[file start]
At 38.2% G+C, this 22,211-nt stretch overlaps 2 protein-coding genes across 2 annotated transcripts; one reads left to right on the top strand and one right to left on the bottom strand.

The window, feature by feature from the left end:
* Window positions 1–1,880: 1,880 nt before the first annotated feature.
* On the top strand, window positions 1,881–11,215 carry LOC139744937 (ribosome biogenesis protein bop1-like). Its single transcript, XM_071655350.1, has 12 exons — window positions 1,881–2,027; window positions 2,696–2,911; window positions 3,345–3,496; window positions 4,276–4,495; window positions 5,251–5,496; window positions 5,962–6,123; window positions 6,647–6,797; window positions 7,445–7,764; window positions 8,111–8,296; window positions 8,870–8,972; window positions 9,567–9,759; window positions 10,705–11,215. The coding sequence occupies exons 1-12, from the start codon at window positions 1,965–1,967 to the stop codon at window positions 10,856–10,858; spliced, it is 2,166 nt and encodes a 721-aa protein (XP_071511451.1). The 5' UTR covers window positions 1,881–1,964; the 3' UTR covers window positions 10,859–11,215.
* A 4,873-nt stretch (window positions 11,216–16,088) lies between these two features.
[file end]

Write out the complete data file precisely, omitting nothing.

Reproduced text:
At 38.2% G+C, this 22,211-nt stretch overlaps 2 protein-coding genes across 2 annotated transcripts; one reads left to right on the top strand and one right to left on the bottom strand.

The window, feature by feature from the left end:
* Window positions 1–1,880: 1,880 nt before the first annotated feature.
* On the top strand, window positions 1,881–11,215 carry LOC139744937 (ribosome biogenesis protein bop1-like). Its single transcript, XM_071655350.1, has 12 exons — window positions 1,881–2,027; window positions 2,696–2,911; window positions 3,345–3,496; window positions 4,276–4,495; window positions 5,251–5,496; window positions 5,962–6,123; window positions 6,647–6,797; window positions 7,445–7,764; window positions 8,111–8,296; window positions 8,870–8,972; window positions 9,567–9,759; window positions 10,705–11,215. The coding sequence occupies exons 1-12, from the start codon at window positions 1,965–1,967 to the stop codon at window positions 10,856–10,858; spliced, it is 2,166 nt and encodes a 721-aa protein (XP_071511451.1). The 5' UTR covers window positions 1,881–1,964; the 3' UTR covers window positions 10,859–11,215.
* A 4,873-nt stretch (window positions 11,216–16,088) lies between these two features.